News of digital twins lands in the Engineer’s inbox.
A finger moves to the delete key. He has just processed a hundred emails clamoring for his attention—meeting requests, the calls for help that await him each morning. No wonder he’s so grumpy. He pauses. A glimmer of hope emerges. Maybe this it; they have figured it out. He swats the hope away in a moment of weakness. It’s impossible. Nobody can replicate a real-life object. God, if there is one, can make real twins. Programmers? Good luck. The email deleted. The inbox cleared—it’s still early in the day. Time to get to work.
But there is a knock on the door. A bright-eyed intern pops his head in. “Did you get my email?”
The Engineer hates that question. He gets a lot of email. Could you be more specific? He looks away from the screen slowly, trying to remember the intern’s name.
“The one about the digital twin,” persists the intern. He’s breathless with excitement.
That email is not going to go away easily. Neither is the broader subject of the digital twin. Nor are these interns. Oh, well. It’s too early to crush hopes and dreams. Better to … what’s the word they use? Oh, yes … nurture. Maybe there is actually a paradigm shift, a real breakthrough.
The Engineer invites the intern to have a seat.
The State of the Art
“Now what’s this about the digital twin?” asks the Engineer. He hopes the ensuing dialogue may impart some healthy skepticism where absolutely none presently exists. Or at least keep people from barging into his office with the latest marketing puffery.
“A digital twin is a computer-generated model of a real object,” says the eager intern.
Very good. Actually, a digital twin is only a notion. It is a notion based on the belief that an object in the real world can be completely modeled with computer data. We are not there yet—not even close. A digital twin—similar to its counterpart in real life, a twin in all ways—is impossible. Let me tell you why.
The Engineer wishes he could cue the theme from Mission Impossible.
But first, you should realize that when a company’s entire raison d’être is digital modeling of one type or another—like the email you sent me—you must dismiss their claims of a digital twin as hubris. A real twin, the human kind, if it is an identical twin, is virtually indistinguishable from its sibling. And that’s at birth. After that point, it gets even harder.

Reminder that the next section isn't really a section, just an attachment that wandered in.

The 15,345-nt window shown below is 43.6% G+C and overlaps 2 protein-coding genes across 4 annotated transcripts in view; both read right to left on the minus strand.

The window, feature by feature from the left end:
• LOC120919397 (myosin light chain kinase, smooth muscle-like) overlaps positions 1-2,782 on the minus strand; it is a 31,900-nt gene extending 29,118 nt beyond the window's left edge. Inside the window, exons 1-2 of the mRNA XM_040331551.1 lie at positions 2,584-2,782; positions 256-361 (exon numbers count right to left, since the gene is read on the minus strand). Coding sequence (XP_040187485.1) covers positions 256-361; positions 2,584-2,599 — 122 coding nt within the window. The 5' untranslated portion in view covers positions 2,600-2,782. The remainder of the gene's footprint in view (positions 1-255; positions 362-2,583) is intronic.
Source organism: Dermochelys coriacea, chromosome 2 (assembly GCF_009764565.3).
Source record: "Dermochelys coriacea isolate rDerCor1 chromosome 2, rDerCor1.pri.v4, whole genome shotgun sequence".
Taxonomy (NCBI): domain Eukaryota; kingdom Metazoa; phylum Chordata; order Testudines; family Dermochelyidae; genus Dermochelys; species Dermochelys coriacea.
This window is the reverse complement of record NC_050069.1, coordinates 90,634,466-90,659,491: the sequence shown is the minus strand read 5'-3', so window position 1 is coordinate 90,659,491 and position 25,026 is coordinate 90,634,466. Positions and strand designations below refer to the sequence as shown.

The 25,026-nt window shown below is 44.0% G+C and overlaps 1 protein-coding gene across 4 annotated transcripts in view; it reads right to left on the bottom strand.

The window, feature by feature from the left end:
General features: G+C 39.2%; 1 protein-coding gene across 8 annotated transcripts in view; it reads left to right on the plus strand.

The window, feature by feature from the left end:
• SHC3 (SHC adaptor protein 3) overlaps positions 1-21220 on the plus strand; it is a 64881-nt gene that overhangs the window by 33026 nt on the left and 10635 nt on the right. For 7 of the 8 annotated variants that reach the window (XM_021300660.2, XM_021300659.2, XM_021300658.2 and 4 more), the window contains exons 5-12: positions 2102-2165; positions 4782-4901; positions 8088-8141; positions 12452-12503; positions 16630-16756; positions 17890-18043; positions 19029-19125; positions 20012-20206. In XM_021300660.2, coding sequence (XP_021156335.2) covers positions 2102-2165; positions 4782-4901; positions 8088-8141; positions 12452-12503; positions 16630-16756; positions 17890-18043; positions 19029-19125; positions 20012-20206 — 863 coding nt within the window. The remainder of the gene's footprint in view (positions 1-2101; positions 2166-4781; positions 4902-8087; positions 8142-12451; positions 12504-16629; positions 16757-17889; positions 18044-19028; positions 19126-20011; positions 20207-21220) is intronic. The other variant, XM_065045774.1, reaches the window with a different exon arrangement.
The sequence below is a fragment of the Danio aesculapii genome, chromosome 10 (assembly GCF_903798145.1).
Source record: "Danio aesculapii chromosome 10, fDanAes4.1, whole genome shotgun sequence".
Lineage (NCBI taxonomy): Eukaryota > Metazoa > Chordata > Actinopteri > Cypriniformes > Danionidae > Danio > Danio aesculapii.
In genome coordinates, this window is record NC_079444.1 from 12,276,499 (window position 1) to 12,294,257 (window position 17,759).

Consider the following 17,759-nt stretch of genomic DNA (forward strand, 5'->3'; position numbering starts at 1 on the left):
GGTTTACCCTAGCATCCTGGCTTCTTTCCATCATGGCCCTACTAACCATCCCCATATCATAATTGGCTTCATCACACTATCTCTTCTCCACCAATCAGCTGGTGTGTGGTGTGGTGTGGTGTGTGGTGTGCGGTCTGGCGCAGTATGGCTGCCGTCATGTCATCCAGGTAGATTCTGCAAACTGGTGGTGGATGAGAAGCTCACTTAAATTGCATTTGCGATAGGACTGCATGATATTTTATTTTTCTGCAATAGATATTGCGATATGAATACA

“But surely, there are aspects of digital duplicity that are accurate?” insists the intern, high on technology and the salvation it offers.
Possibly. This isn’t going to be as easy as the Engineer had thought. He’d have to dig deeper. Maybe unleash a rant. He wants to tell the intern how we have been making digital representations of objects for a long time, Son. For over 30 years that I’ve been in the business. Longer than you’ve been alive. Too much? He edits himself. It comes out as:
They have been making digital models for almost as long as there have been computers.
Though the digital representations have been getting better and more realistic, to date they fall short of real twin status. A CAD model of a part is an example. But a CAD model is about as similar to the part as a shadow is to the person making it. A CAD model may capture the shape of the part—possibly its appearance and a few of its physical attributes, such as mass. But it falls far short of the real thing.
Most obviously … and here he pauses for effect. It’s only in the computer. It’s digital. You cannot hold it in your hand.
“Holding it in your hand is overrated,” dismisses the intern, never before so bold. “If it looks like the real part, and acts like it, isn’t that close enough?”
Brushing aside the impertinence of youth, the Engineer resorts to a favorite parable.
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